With Bright Green Field, Squid wipe the slate clean, destroying any preconception of them as a ‘post-punk’ band, before shattering the slate entirely to create an uncompromising mosaic of influences and exciting innovations.

The Brighton five-piece grew their popularity through early singles like ‘Houseplants’, and ‘The Cleaner’, which deservedly put them on a pedestal as the ‘next great British punk band’. Full of riotous energy and non-sensical lyrics their sound was sublimely executed yet definitely familiar. It would have been easy for the band to continue riding high with that successful formula but Squid were having none of it.

The band were making a clear statement of creative freedom when they opted to sign with Warp Records for their debut (more famous for electronic heavy weights like Aphex Twin, Yves Tumor and Hudson Mohawke), rather than the plethora of ‘indie’ labels who must have come-a-knocking. Equally, releasing the eight and half minute lead single Narrator’ (with Martha Skye Murphy) in January, where vocalist Ollie Judge screams, “I am my own narrator”, is not exactly a subtle rejection to being limited or pigeon-holed by genre.

“It had to speak for itself as a whole,” says member Arthur Leadbetter of the album. “To do that, we couldn’t include songs of the past. They’ve had their life and we’ve moved on”. This unwillingness to play by any predetermined rules is thematic of Bright Green Field which indulges itself with contradictions and juxtapositions. For an album which sounds distinctly urban (in the metropolitan sense), even the title must be a playful nod towards the band’s love for a paradox.

Squid by the sea

Photo: Holly Whitaker

“This album has created an imaginary cityscape,” says Judge. “The tracks illustrate the places, events and architecture that exist within it”. Tracks like ‘Peel St.’ and ‘Boy Racers’ certainly bring that industrial element while others like ‘Documentary Filmmaker’ and ‘The Flyover’ offer a momentary jazz-influenced breather, a green space in an otherwise concrete jungle.

“Although this city is not a real place and exists in the imaginary and cyber spheres, it borrows clear characteristics from the real world we live in,” Judge adds. These real world references are clear from the lyrics in album closer ‘Pamphlets‘ where the band take aim at right-wing letterbox propaganda.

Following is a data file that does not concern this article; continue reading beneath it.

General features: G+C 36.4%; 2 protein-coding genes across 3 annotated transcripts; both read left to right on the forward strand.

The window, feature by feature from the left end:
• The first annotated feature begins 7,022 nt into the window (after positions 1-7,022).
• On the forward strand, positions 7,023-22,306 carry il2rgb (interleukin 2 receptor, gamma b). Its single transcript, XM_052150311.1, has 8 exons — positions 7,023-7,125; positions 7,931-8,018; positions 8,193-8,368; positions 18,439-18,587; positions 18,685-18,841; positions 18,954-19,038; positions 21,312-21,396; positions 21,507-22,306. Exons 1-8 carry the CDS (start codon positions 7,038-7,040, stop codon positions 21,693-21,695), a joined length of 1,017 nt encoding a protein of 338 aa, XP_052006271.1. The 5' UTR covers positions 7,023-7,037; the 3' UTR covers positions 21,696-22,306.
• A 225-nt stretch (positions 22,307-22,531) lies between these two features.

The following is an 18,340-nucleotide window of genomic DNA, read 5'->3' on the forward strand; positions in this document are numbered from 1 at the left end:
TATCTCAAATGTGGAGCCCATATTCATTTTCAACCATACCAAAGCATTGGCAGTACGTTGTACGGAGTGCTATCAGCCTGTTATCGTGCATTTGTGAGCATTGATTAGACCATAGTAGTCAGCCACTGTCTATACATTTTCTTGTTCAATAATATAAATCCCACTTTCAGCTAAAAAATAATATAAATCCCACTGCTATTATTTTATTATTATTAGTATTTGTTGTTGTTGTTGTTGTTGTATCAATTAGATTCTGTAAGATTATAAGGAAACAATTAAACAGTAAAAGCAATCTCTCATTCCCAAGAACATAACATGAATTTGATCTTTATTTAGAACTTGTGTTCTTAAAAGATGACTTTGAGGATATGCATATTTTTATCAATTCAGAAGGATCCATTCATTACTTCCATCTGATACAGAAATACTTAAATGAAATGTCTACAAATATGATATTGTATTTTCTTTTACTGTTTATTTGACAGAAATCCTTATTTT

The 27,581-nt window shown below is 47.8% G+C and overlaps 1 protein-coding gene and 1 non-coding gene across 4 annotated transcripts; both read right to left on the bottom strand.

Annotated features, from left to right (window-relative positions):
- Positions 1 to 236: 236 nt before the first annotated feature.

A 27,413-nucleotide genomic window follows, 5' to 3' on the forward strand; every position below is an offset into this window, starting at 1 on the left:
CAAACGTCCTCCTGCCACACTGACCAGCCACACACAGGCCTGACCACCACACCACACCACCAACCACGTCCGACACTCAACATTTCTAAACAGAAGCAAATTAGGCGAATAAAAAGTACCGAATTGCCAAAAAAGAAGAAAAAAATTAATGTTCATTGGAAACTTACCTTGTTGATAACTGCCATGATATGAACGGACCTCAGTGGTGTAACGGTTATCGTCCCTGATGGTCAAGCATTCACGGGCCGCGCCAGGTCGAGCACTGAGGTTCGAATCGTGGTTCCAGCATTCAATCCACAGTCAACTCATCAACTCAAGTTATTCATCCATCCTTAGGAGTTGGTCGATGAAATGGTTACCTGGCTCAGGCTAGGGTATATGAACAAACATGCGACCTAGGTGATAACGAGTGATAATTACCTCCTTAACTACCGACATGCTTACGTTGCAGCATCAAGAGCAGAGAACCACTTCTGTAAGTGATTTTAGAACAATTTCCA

It’s not surprising to read from the press sheet that Squid had a shared ‘ideas and influences folder’ full of literary references when making this album. The album truly does play out like a dystopian novel, while not losing that sense of fun as though its creative process was more like one awe-inspiring Sims City creation as oppose to a written artefact.

Despite ideas and inspirations being far reaching, the album succeeds, in fact it flourishes, together as a unit, while remaining jagged enough to cut yourself the second you think you’ve predicted its next step.

“The thing was getting the balance right between eclecticism and cohesion. It’s a really varied record but the strongest albums have a really clear sense of identity and should feel like one piece of art, and I think we’ve done that,” says Judge. And you’d be hard-pressed to find any evidence to contradict him.

Bright Green Field: 07 May 2021 – Warp Records. Available to buy now.

About The Author

Will Fisher

Journalism graduate from The University of Sheffield, all-round music dweeb, and mac 'n' cheese enthusiast.

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